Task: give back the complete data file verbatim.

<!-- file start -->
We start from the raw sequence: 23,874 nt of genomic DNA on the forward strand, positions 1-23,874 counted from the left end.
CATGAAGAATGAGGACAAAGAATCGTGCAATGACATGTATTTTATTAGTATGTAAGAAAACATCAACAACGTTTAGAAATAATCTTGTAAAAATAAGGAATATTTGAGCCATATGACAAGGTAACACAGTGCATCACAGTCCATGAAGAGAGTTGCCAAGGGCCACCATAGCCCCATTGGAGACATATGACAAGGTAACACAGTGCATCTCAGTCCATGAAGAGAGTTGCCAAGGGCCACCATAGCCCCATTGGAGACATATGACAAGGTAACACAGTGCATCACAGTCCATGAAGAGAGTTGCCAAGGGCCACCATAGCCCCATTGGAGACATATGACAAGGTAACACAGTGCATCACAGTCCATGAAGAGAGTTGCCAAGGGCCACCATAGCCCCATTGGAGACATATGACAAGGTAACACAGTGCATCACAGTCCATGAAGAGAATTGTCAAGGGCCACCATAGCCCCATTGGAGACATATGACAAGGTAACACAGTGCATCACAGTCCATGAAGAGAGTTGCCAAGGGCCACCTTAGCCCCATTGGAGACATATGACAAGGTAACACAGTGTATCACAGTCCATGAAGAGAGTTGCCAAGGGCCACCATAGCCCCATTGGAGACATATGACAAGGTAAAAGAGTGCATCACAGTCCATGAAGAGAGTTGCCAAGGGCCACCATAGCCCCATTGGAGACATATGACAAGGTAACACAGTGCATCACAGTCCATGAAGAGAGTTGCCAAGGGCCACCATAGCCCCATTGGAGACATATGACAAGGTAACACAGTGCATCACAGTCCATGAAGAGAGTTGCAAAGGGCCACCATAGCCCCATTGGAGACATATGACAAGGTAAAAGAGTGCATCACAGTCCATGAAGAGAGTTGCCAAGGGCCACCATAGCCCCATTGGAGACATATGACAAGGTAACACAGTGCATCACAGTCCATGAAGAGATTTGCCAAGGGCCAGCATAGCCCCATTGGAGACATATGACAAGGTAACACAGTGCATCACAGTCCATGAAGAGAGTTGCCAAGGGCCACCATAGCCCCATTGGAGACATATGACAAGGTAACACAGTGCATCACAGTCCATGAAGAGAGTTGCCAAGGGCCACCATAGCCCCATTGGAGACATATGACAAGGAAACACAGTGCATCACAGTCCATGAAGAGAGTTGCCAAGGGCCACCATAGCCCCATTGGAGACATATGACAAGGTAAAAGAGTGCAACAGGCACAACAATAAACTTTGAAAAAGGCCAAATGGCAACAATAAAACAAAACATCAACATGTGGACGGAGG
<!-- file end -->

We start from the raw sequence: 23,874 nt of genomic DNA on the forward strand, positions 1-23,874 counted from the left end.
CATGAAGAATGAGGACAAAGAATCGTGCAATGACATGTATTTTATTAGTATGTAAGAAAACATCAACAACGTTTAGAAATAATCTTGTAAAAATAAGGAATATTTGAGCCATATGACAAGGTAACACAGTGCATCACAGTCCATGAAGAGAGTTGCCAAGGGCCACCATAGCCCCATTGGAGACATATGACAAGGTAACACAGTGCATCTCAGTCCATGAAGAGAGTTGCCAAGGGCCACCATAGCCCCATTGGAGACATATGACAAGGTAACACAGTGCATCACAGTCCATGAAGAGAGTTGCCAAGGGCCACCATAGCCCCATTGGAGACATATGACAAGGTAACACAGTGCATCACAGTCCATGAAGAGAGTTGCCAAGGGCCACCATAGCCCCATTGGAGACATATGACAAGGTAACACAGTGCATCACAGTCCATGAAGAGAATTGTCAAGGGCCACCATAGCCCCATTGGAGACATATGACAAGGTAACACAGTGCATCACAGTCCATGAAGAGAGTTGCCAAGGGCCACCTTAGCCCCATTGGAGACATATGACAAGGTAACACAGTGTATCACAGTCCATGAAGAGAGTTGCCAAGGGCCACCATAGCCCCATTGGAGACATATGACAAGGTAAAAGAGTGCATCACAGTCCATGAAGAGAGTTGCCAAGGGCCACCATAGCCCCATTGGAGACATATGACAAGGTAACACAGTGCATCACAGTCCATGAAGAGAGTTGCCAAGGGCCACCATAGCCCCATTGGAGACATATGACAAGGTAACACAGTGCATCACAGTCCATGAAGAGAGTTGCAAAGGGCCACCATAGCCCCATTGGAGACATATGACAAGGTAAAAGAGTGCATCACAGTCCATGAAGAGAGTTGCCAAGGGCCACCATAGCCCCATTGGAGACATATGACAAGGTAACACAGTGCATCACAGTCCATGAAGAGATTTGCCAAGGGCCAGCATAGCCCCATTGGAGACATATGACAAGGTAACACAGTGCATCACAGTCCATGAAGAGAGTTGCCAAGGGCCACCATAGCCCCATTGGAGACATATGACAAGGTAACACAGTGCATCACAGTCCATGAAGAGAGTTGCCAAGGGCCACCATAGCCCCATTGGAGACATATGACAAGGAAACACAGTGCATCACAGTCCATGAAGAGAGTTGCCAAGGGCCACCATAGCCCCATTGGAGACATATGACAAGGTAAAAGAGTGCAACAGGCACAACAATAAACTTTGAAAAAGGCCAAATGGCAACAATAAAACAAAACATCAACATGTGGACGGAGG